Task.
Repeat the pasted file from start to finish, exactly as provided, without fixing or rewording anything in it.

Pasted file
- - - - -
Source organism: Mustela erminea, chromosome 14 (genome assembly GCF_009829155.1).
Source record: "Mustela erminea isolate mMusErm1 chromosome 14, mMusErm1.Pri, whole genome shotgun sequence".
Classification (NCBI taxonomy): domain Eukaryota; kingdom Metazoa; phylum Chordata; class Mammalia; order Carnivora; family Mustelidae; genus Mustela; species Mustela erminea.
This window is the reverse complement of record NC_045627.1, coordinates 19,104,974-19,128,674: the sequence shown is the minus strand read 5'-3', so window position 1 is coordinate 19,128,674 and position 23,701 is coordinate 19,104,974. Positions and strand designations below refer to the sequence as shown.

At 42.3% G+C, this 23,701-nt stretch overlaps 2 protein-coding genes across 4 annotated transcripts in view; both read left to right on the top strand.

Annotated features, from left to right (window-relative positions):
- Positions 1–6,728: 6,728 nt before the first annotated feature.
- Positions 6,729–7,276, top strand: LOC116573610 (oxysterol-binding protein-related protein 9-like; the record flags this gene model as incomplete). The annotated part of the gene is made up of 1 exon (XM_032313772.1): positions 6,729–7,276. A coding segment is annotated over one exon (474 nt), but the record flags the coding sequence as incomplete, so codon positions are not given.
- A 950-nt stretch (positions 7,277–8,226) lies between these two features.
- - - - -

Source organism: Mustela erminea, chromosome 14 (genome assembly GCF_009829155.1).
Source record: "Mustela erminea isolate mMusErm1 chromosome 14, mMusErm1.Pri, whole genome shotgun sequence".
Classification (NCBI taxonomy): domain Eukaryota; kingdom Metazoa; phylum Chordata; class Mammalia; order Carnivora; family Mustelidae; genus Mustela; species Mustela erminea.
This window is the reverse complement of record NC_045627.1, coordinates 19,104,974-19,128,674: the sequence shown is the minus strand read 5'-3', so window position 1 is coordinate 19,128,674 and position 23,701 is coordinate 19,104,974. Positions and strand designations below refer to the sequence as shown.

At 42.3% G+C, this 23,701-nt stretch overlaps 2 protein-coding genes across 4 annotated transcripts in view; both read left to right on the top strand.

Annotated features, from left to right (window-relative positions):
- Positions 1–6,728: 6,728 nt before the first annotated feature.
- Positions 6,729–7,276, top strand: LOC116573610 (oxysterol-binding protein-related protein 9-like; the record flags this gene model as incomplete). The annotated part of the gene is made up of 1 exon (XM_032313772.1): positions 6,729–7,276. A coding segment is annotated over one exon (474 nt), but the record flags the coding sequence as incomplete, so codon positions are not given.
- A 950-nt stretch (positions 7,277–8,226) lies between these two features.